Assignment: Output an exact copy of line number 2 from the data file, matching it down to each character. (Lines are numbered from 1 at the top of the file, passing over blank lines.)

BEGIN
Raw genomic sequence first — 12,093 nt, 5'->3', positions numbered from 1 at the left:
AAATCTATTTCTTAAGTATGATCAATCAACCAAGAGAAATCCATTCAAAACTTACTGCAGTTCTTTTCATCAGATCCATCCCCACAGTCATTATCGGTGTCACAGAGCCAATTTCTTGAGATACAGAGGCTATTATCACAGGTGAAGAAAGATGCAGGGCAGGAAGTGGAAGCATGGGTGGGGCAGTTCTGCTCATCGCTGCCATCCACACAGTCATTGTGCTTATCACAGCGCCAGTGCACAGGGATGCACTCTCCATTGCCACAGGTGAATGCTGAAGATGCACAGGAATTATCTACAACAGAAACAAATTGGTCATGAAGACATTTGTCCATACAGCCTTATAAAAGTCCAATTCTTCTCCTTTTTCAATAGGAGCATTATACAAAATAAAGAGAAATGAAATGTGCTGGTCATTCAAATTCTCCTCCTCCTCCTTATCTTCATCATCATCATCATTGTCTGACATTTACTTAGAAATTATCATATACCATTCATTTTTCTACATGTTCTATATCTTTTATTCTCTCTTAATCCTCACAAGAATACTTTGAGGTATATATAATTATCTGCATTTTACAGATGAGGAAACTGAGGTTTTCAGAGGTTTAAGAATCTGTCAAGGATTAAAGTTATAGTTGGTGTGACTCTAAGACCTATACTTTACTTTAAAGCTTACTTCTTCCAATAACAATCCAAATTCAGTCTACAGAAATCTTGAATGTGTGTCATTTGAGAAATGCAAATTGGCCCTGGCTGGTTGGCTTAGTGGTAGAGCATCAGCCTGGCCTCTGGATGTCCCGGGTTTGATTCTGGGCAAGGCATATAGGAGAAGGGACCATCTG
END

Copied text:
AAATCTATTTCTTAAGTATGATCAATCAACCAAGAGAAATCCATTCAAAACTTACTGCAGTTCTTTTCATCAGATCCATCCCCACAGTCATTATCGGTGTCACAGAGCCAATTTCTTGAGATACAGAGGCTATTATCACAGGTGAAGAAAGATGCAGGGCAGGAAGTGGAAGCATGGGTGGGGCAGTTCTGCTCATCGCTGCCATCCACACAGTCATTGTGCTTATCACAGCGCCAGTGCACAGGGATGCACTCTCCATTGCCACAGGTGAATGCTGAAGATGCACAGGAATTATCTACAACAGAAACAAATTGGTCATGAAGACATTTGTCCATACAGCCTTATAAAAGTCCAATTCTTCTCCTTTTTCAATAGGAGCATTATACAAAATAAAGAGAAATGAAATGTGCTGGTCATTCAAATTCTCCTCCTCCTCCTTATCTTCATCATCATCATCATTGTCTGACATTTACTTAGAAATTATCATATACCATTCATTTTTCTACATGTTCTATATCTTTTATTCTCTCTTAATCCTCACAAGAATACTTTGAGGTATATATAATTATCTGCATTTTACAGATGAGGAAACTGAGGTTTTCAGAGGTTTAAGAATCTGTCAAGGATTAAAGTTATAGTTGGTGTGACTCTAAGACCTATACTTTACTTTAAAGCTTACTTCTTCCAATAACAATCCAAATTCAGTCTACAGAAATCTTGAATGTGTGTCATTTGAGAAATGCAAATTGGCCCTGGCTGGTTGGCTTAGTGGTAGAGCATCAGCCTGGCCTCTGGATGTCCCGGGTTTGATTCTGGGCAAGGCATATAGGAGAAGGGACCATCTG